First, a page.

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Use case for g-snaps

From: Sandro Hawke <sandro@w3.org>
Date: Fri, 30 Sep 2011 00:52:18 -0400
To: Richard Cyganiak <richard@cyganiak.de>
Cc: public-rdf-prov@w3.org
Message-ID: <1317358338.5766.44.camel@waldron>
On Fri, 2011-09-23 at 20:19 +0100, Richard Cyganiak wrote:
> On 22 Sep 2011, at 20:02, Sandro Hawke wrote:
> >> Assuming the data is retrieved from the web (that is, all data is
> >> received as a representation of some resource that has a URL), then I
> >> believe that all these issues can be solved using three ingredients:
> >> 
> >> 1. a graph store for named graphs,
> >> 2. vocabulary for expressing authorship, trust/reputation and
> >> source/mirror relationships,
> >> 3. an incentive for parties on the web to publish trust/reputation
> >> information.
> > 
> > I didn't call this out in my examples, but how do you handle the cases where data changes?  How can I say that Errol got the name wrong, in a way which won't make me wrong if he corrects himself?
> 
> Can you expand a bit? Your use case mentioned the risk that Alice might be mislead into visiting the wrong restaurant because Errol misfiled his review under the wrong restaurant. You seem to have something more than that in mind. Someone comes in saying that Errol's review is misfiled? Then Errol fixes his review? What exactly is the full story?

Okay:

1.  Errol publishes some triples G1 at address U1

        Contents of http://errol.example.org/page1
        
                @prefix rr: <http://reviews.example.org#>.
                rr:mals rr:quality rr:great.
         
        (I'm just putting everything in rr: for simplicity for now.)

2.  Charlie publishes a commentary on G1 signaling agreement or
disagreement.   Something like this, where I'm skipping the details of
G1 for now:

        Contents of http://charlie.example.org/page1
        
                @prefix rr: <http://reviews.example.org#>.
                G1 rr:cameFrom <http://errol.example.org/page1>.
                G1 rr:agreement -0.95.

3.  Errol changes the triples at U1 to be G2.

Contents of http://errol.example.org/page1
        
        @prefix rr: <http://reviews.example.org#>.
        rr:mels rr:quality rr:great.
                 
4.  Alice comes along and sees Charlie's comment, that Charlie strongly
disagrees with something Errol published.   How can she tell they were
about G1 and not about G2?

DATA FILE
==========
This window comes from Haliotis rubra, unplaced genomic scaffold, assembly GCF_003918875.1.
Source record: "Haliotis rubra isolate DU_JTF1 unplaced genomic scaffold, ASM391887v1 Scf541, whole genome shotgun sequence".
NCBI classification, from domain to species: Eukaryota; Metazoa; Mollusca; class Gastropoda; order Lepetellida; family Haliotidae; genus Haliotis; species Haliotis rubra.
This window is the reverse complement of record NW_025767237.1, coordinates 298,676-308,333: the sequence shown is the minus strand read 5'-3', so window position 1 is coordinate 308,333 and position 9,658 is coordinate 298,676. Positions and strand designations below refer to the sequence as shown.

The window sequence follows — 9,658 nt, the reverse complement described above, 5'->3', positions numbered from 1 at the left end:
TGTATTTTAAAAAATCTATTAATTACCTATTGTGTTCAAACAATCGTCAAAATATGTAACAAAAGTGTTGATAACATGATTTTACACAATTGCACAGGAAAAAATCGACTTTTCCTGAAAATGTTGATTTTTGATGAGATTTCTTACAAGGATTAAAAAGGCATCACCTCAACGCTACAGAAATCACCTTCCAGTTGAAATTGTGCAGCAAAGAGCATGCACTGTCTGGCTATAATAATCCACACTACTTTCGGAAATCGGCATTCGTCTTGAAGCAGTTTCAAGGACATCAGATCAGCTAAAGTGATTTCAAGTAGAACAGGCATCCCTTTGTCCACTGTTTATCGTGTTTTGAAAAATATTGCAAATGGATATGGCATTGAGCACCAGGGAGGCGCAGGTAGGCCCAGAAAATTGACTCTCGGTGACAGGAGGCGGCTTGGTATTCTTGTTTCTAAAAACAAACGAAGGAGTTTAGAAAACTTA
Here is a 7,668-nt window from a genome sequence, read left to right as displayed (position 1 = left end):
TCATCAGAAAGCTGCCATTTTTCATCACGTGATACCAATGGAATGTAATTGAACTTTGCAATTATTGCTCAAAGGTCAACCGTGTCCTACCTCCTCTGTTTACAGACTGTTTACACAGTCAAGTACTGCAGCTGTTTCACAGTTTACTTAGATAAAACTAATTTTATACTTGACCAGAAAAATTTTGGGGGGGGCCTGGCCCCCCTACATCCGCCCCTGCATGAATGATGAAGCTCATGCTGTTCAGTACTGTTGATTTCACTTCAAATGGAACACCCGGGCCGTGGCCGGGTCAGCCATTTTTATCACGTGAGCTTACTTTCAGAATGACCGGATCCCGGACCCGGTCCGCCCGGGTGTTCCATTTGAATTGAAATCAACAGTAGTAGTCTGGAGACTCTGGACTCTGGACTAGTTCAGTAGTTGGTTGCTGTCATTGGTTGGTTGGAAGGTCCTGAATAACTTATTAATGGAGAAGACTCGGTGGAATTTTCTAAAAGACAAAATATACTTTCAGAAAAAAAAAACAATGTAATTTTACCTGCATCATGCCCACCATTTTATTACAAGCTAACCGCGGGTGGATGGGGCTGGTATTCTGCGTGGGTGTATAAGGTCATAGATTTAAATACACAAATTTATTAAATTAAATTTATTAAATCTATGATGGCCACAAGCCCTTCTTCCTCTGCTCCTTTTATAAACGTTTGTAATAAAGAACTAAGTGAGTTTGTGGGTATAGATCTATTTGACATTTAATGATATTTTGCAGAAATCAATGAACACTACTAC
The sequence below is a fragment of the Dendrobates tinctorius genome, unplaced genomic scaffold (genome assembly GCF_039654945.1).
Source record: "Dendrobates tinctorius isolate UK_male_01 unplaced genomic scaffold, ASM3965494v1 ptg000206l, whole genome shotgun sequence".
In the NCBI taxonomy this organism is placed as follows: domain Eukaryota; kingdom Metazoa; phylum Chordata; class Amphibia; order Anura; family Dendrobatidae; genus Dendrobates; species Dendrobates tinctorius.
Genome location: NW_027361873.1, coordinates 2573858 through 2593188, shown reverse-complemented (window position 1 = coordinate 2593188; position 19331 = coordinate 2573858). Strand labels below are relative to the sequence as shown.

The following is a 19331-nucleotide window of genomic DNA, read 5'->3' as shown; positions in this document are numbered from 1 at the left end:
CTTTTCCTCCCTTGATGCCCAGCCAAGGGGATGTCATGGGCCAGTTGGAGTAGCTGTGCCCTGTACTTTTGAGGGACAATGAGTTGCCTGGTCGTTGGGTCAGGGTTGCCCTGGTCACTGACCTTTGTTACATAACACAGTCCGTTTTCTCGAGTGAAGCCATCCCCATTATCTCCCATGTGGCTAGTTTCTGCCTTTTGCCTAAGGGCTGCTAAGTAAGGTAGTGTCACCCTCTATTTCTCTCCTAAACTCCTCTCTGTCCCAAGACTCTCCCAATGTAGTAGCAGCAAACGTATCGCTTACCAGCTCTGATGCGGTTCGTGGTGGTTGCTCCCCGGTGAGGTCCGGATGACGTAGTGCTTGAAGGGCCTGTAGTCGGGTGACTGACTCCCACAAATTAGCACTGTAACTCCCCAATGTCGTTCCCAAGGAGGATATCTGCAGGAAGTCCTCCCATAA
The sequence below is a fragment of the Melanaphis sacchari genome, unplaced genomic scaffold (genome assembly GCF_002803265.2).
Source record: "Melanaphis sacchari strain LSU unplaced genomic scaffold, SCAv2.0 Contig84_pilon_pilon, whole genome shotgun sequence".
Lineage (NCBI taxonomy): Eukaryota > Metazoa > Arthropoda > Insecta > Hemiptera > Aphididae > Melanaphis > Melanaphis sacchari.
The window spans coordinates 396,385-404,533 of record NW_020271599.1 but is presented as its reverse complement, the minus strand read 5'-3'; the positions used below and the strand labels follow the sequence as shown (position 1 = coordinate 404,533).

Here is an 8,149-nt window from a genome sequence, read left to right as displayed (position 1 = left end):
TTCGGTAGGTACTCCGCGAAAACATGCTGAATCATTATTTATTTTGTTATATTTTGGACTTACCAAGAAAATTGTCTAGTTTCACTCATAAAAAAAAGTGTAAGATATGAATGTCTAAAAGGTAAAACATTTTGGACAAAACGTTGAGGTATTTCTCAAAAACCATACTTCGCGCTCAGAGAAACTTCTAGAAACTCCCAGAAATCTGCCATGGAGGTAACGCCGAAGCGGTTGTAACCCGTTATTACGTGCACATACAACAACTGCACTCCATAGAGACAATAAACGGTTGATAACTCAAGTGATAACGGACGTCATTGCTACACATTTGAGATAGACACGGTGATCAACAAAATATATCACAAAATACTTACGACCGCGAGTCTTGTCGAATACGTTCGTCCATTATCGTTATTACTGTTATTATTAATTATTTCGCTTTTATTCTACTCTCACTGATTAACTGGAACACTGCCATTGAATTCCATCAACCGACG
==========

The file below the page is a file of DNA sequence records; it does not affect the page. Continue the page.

====

Is that clear enough?  

I see three kinds of answers:

SOLUTION A: Charlie Publishes a Copy of G1

        Charlie re-publishes G1 at http://charlie.example.org/page2 and
        in his page1 graph he just uses
        <http://charlie.example.org/page2> where I wrote G1.   Like
        this:


        @prefix rr: <http://reviews.example.org#>.
        <http://charlie.example.org/page2> 
                        rr:cameFrom <http://errol.example.org/page1>;
                rr:agreement -0.95.

        I've implemented this kind of thing, but it always makes me a
        bit nervous, because Charlie could change page2.   But I haven't
        come up with a case where that's a real threat that can't be
        dealt with by everyone always making copies like this.

        This seems quite inefficient, but it might not be as bad as the
        alternatives.
        
SOLUTION B: Charlie Embeds a Copy of G1

        Charlie uses a special syntax like N-Quads or TriG to embed G1
        in page1.  Something like this:

        @prefix rr: <http://reviews.example.org#>.
        _:G1 rr:cameFrom <http://errol.example.org/page1>.
        _:G1 rr:agreement -0.95
        _:G1 { rr:mals rr:quality rr:great. }.

        or maybe with some kind of a g-text like this:

        @prefix rr: <http://reviews.example.org#>.
        _:G1 rr:cameFrom <http://errol.example.org/page1>.
        _:G1 rr:agreement -0.95
        _:G1 rr:turtleText "@prefix rr: <http://reviews.example.org#>. <http://charlie.example.org/page2> rr:cameFrom <http://errol.example.org/page1>; rr:agreement -0.95.";

        
        (If we use a URL instead of a bnode for G1, then we're in the
        space of both SOLUTION-A and SOLUTION-B, since perhaps Alice
        could dereference it -- what if she didn't get the same thing as
        was embedded?) 
        
SOLUTION-C: Charlie Characterizes G1

        Maybe there's a way to know about Errol changing the graph
        without transmitting the graph.  For instance, Charlie might
        include a hash of the contents:

        @prefix rr: <http://reviews.example.org#>.
        _:G1 rr:cameFrom <http://errol.example.org/page1>.
        _:G1 rr:agreement -0.95.
        _:G1 rr:hashWhenFetched
"13ae3ec8f7c3b8f814ab8f1da9510ebdc0f8c740f1763f825429e9e8c3c21878". 

        (That really is the sha256 of G1, as formatting into that
        SOLUTION-B.  I hope.)

        A problem with this is that the bytes might change a lot more
        than the triples do.   And Alice might really want to know what
        those triples where.   Perhaps a timestamp could help, but then
        we might be trusting Errol too much.


It's not clear to me yet which parts of this are our domain to
standardize.    Certainly "{...}" or "turtleText" are.  Maybe "cameFrom"
and "hashWhenFetched".   Probably not "agreement", at least not in this
fuzzy form.

      -- Sandro
Received on Friday, 30 September 2011 04:52:28 GMT

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